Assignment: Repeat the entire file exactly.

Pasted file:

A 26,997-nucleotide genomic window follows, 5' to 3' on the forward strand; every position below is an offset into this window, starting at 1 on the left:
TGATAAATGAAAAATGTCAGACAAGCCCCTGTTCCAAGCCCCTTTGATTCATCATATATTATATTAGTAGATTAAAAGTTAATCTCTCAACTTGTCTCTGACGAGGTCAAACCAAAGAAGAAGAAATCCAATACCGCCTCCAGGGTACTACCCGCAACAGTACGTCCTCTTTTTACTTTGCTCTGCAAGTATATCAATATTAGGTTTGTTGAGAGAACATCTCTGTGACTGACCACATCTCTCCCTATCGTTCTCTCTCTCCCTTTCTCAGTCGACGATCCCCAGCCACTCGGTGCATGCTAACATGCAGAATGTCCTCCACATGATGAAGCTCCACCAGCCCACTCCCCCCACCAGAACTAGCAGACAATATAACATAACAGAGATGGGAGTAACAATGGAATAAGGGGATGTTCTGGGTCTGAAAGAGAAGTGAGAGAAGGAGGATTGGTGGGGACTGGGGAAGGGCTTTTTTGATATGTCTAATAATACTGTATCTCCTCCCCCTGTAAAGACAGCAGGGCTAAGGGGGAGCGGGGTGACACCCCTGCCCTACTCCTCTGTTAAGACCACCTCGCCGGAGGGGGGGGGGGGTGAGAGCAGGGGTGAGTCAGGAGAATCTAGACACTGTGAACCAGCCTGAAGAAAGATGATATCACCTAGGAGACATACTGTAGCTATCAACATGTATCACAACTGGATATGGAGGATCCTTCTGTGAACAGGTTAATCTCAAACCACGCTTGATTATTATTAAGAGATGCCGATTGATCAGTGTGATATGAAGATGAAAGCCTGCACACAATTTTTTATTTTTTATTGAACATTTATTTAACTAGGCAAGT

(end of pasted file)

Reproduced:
A 26,997-nucleotide genomic window follows, 5' to 3' on the forward strand; every position below is an offset into this window, starting at 1 on the left:
TGATAAATGAAAAATGTCAGACAAGCCCCTGTTCCAAGCCCCTTTGATTCATCATATATTATATTAGTAGATTAAAAGTTAATCTCTCAACTTGTCTCTGACGAGGTCAAACCAAAGAAGAAGAAATCCAATACCGCCTCCAGGGTACTACCCGCAACAGTACGTCCTCTTTTTACTTTGCTCTGCAAGTATATCAATATTAGGTTTGTTGAGAGAACATCTCTGTGACTGACCACATCTCTCCCTATCGTTCTCTCTCTCCCTTTCTCAGTCGACGATCCCCAGCCACTCGGTGCATGCTAACATGCAGAATGTCCTCCACATGATGAAGCTCCACCAGCCCACTCCCCCCACCAGAACTAGCAGACAATATAACATAACAGAGATGGGAGTAACAATGGAATAAGGGGATGTTCTGGGTCTGAAAGAGAAGTGAGAGAAGGAGGATTGGTGGGGACTGGGGAAGGGCTTTTTTGATATGTCTAATAATACTGTATCTCCTCCCCCTGTAAAGACAGCAGGGCTAAGGGGGAGCGGGGTGACACCCCTGCCCTACTCCTCTGTTAAGACCACCTCGCCGGAGGGGGGGGGGGGTGAGAGCAGGGGTGAGTCAGGAGAATCTAGACACTGTGAACCAGCCTGAAGAAAGATGATATCACCTAGGAGACATACTGTAGCTATCAACATGTATCACAACTGGATATGGAGGATCCTTCTGTGAACAGGTTAATCTCAAACCACGCTTGATTATTATTAAGAGATGCCGATTGATCAGTGTGATATGAAGATGAAAGCCTGCACACAATTTTTTATTTTTTATTGAACATTTATTTAACTAGGCAAGT